Young Adults' Perceptions of Their Future Fertility Potential
Haigh, Katherine M.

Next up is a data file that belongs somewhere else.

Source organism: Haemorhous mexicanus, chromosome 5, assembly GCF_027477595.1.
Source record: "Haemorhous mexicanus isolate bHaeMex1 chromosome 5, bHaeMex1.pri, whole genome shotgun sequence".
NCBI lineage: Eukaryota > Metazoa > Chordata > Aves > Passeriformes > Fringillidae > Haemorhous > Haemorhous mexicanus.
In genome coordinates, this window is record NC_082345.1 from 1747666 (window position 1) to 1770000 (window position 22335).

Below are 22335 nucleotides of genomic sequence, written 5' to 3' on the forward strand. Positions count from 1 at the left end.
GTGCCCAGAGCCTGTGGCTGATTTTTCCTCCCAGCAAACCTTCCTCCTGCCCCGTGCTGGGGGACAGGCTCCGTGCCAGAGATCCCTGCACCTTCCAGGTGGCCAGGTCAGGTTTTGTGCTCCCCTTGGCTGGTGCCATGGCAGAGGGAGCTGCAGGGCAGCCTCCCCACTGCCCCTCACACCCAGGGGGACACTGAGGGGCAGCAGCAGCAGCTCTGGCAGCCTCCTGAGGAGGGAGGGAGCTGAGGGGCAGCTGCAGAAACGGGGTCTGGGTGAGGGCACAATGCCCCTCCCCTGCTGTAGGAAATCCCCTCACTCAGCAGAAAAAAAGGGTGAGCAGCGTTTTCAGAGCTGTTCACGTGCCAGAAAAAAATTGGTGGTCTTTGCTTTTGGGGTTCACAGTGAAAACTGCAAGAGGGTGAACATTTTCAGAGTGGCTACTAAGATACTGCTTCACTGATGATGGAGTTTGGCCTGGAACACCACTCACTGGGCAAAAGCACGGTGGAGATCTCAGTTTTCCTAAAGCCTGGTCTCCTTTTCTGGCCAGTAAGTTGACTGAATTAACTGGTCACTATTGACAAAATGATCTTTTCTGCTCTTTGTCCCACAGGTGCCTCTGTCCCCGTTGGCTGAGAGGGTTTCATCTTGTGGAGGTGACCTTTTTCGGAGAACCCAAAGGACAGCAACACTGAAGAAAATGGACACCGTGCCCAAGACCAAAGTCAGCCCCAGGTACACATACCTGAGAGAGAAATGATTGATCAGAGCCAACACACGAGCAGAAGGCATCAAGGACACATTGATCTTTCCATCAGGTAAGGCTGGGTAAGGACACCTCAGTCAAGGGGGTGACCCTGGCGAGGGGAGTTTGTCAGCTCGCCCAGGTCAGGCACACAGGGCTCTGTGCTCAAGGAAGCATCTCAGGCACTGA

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Session presented on Monday, September 19, 2016: Abstract Introduction: Family building, and the possibility of infertility is not a topic frequently discussed among young adults today, whether it be within the school system or through a wellness visit with a primary care physician. Actually, quite the opposite is true, as much time is spent educating young adults on how to prevent pregnancy. While young adults may not have immediate plans to build a family, they may be at a disadvantage if they are not properly educated on how family building is achieved, and factors which could negatively impact their future fertility. The World Health Organization (WHO, 2016) defines infertility as, 'a disease of the reproductive system defined by the failure to achieve a clinical pregnancy after twelve months or more of regular, unprotected sexual intercourse.' The current rate of infertility identified by the Centers for Disease Control and Prevention (CDC, 2015) is 10.9% in the United States alone. Several factors may be at fault for this high rate of infertility, including increase in obesity rates, lack of healthcare for at-risk populations and later age of first pregnancy. The aim of this paper is to better understand what young adults understand of their fertility potential, as this may help identify gaps in their current knowledge base so proper educational methods regarding fertility potential and treatment can be designed. Methods: This qualitative study was conducted in a large local university, following IRB approval in Spring semester 2016. To be considered eligible to participate in the 12 open-ended question survey, the students needed to be between the ages of 18-24 years of age. Ten young female nursing students agreed to participate in this study. Data was analyzed for content, then organized into topics with frequency of responses used to construct themes. Results: While it was evident that the participants understood basic tenets of reproduction, specifically regarding peak fertility, a few of the respondents were confused about the specifics regarding the menstrual cycle. Also surprising was that all participants were interested in future family building, indicating the need for fertility and family building education. Specific gaps in knowledge included: process of ovulation, fertilization and implantation, pregnancy outcomes based on age of conception and fertility preservation techniques available. Conclusion: It is evident by the answers from the participants that there are gaps in knowledge regarding fertility issues. It is reasonable to assume that nursing majors would have a greater knowledge base regarding conception and fertility, however some questions were met with uncertainty or inaccurate answers, specifically the time of peak fertility and fertility preservation options. With a more in depth interview, more information may be gleaned regarding the gaps in knowledge and also the goals young adults have regarding their future family building.